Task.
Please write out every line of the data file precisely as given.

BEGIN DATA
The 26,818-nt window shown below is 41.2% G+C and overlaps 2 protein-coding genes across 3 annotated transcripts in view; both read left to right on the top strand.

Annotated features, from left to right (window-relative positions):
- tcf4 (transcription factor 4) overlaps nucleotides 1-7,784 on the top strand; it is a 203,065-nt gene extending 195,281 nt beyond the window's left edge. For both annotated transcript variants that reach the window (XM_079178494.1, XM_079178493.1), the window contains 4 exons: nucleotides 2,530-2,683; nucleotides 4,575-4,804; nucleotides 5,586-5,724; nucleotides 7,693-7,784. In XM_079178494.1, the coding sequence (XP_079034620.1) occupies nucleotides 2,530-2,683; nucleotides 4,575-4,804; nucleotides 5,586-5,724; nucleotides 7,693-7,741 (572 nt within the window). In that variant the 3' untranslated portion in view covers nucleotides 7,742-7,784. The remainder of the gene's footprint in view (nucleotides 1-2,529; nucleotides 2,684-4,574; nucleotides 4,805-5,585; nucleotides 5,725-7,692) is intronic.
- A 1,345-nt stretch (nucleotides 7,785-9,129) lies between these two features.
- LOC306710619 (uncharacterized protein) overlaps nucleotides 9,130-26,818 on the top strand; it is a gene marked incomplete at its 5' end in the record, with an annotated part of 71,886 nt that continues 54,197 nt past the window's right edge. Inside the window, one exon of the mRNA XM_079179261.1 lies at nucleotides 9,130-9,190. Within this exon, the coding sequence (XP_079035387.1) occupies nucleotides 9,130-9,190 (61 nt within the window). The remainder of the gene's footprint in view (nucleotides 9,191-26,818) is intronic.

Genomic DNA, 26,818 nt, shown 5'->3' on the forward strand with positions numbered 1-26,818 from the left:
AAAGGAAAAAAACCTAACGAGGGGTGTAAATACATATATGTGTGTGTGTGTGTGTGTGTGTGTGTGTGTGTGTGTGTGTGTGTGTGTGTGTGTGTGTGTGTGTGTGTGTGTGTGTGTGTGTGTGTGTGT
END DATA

The 26,818-nt window shown below is 41.2% G+C and overlaps 2 protein-coding genes across 3 annotated transcripts in view; both read left to right on the top strand.

Annotated features, from left to right (window-relative positions):
- tcf4 (transcription factor 4) overlaps nucleotides 1-7,784 on the top strand; it is a 203,065-nt gene extending 195,281 nt beyond the window's left edge. For both annotated transcript variants that reach the window (XM_079178494.1, XM_079178493.1), the window contains 4 exons: nucleotides 2,530-2,683; nucleotides 4,575-4,804; nucleotides 5,586-5,724; nucleotides 7,693-7,784. In XM_079178494.1, the coding sequence (XP_079034620.1) occupies nucleotides 2,530-2,683; nucleotides 4,575-4,804; nucleotides 5,586-5,724; nucleotides 7,693-7,741 (572 nt within the window). In that variant the 3' untranslated portion in view covers nucleotides 7,742-7,784. The remainder of the gene's footprint in view (nucleotides 1-2,529; nucleotides 2,684-4,574; nucleotides 4,805-5,585; nucleotides 5,725-7,692) is intronic.
- A 1,345-nt stretch (nucleotides 7,785-9,129) lies between these two features.
- LOC306710619 (uncharacterized protein) overlaps nucleotides 9,130-26,818 on the top strand; it is a gene marked incomplete at its 5' end in the record, with an annotated part of 71,886 nt that continues 54,197 nt past the window's right edge. Inside the window, one exon of the mRNA XM_079179261.1 lies at nucleotides 9,130-9,190. Within this exon, the coding sequence (XP_079035387.1) occupies nucleotides 9,130-9,190 (61 nt within the window). The remainder of the gene's footprint in view (nucleotides 9,191-26,818) is intronic.

Genomic DNA, 26,818 nt, shown 5'->3' on the forward strand with positions numbered 1-26,818 from the left:
AAAGGAAAAAAACCTAACGAGGGGTGTAAATACATATATGTGTGTGTGTGTGTGTGTGTGTGTGTGTGTGTGTGTGTGTGTGTGTGTGTGTGTGTGTGTGTGTGTGTGTGTGTGTGTGTGTGTGTGTGT